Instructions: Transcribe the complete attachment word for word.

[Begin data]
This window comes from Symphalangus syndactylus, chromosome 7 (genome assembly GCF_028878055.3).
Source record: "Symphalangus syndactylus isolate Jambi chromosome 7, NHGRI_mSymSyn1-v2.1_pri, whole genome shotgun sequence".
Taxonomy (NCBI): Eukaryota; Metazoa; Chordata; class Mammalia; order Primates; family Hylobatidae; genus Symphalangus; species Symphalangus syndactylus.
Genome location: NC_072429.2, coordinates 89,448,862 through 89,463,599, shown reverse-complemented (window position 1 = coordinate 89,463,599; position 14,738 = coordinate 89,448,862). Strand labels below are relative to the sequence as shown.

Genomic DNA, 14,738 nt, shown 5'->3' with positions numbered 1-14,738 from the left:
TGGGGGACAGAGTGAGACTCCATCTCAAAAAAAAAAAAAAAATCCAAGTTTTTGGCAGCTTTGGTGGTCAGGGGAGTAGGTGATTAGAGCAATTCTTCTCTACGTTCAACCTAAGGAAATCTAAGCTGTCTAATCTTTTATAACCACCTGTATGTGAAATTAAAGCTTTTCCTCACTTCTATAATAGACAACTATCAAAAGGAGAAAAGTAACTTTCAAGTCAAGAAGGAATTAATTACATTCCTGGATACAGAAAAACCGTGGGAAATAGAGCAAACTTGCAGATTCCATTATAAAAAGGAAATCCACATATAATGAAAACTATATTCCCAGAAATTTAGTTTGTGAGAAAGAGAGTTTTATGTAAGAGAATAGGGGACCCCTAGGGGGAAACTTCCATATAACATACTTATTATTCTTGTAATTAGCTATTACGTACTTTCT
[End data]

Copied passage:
This window comes from Symphalangus syndactylus, chromosome 7 (genome assembly GCF_028878055.3).
Source record: "Symphalangus syndactylus isolate Jambi chromosome 7, NHGRI_mSymSyn1-v2.1_pri, whole genome shotgun sequence".
Taxonomy (NCBI): Eukaryota; Metazoa; Chordata; class Mammalia; order Primates; family Hylobatidae; genus Symphalangus; species Symphalangus syndactylus.
Genome location: NC_072429.2, coordinates 89,448,862 through 89,463,599, shown reverse-complemented (window position 1 = coordinate 89,463,599; position 14,738 = coordinate 89,448,862). Strand labels below are relative to the sequence as shown.

Genomic DNA, 14,738 nt, shown 5'->3' with positions numbered 1-14,738 from the left:
TGGGGGACAGAGTGAGACTCCATCTCAAAAAAAAAAAAAAAATCCAAGTTTTTGGCAGCTTTGGTGGTCAGGGGAGTAGGTGATTAGAGCAATTCTTCTCTACGTTCAACCTAAGGAAATCTAAGCTGTCTAATCTTTTATAACCACCTGTATGTGAAATTAAAGCTTTTCCTCACTTCTATAATAGACAACTATCAAAAGGAGAAAAGTAACTTTCAAGTCAAGAAGGAATTAATTACATTCCTGGATACAGAAAAACCGTGGGAAATAGAGCAAACTTGCAGATTCCATTATAAAAAGGAAATCCACATATAATGAAAACTATATTCCCAGAAATTTAGTTTGTGAGAAAGAGAGTTTTATGTAAGAGAATAGGGGACCCCTAGGGGGAAACTTCCATATAACATACTTATTATTCTTGTAATTAGCTATTACGTACTTTCT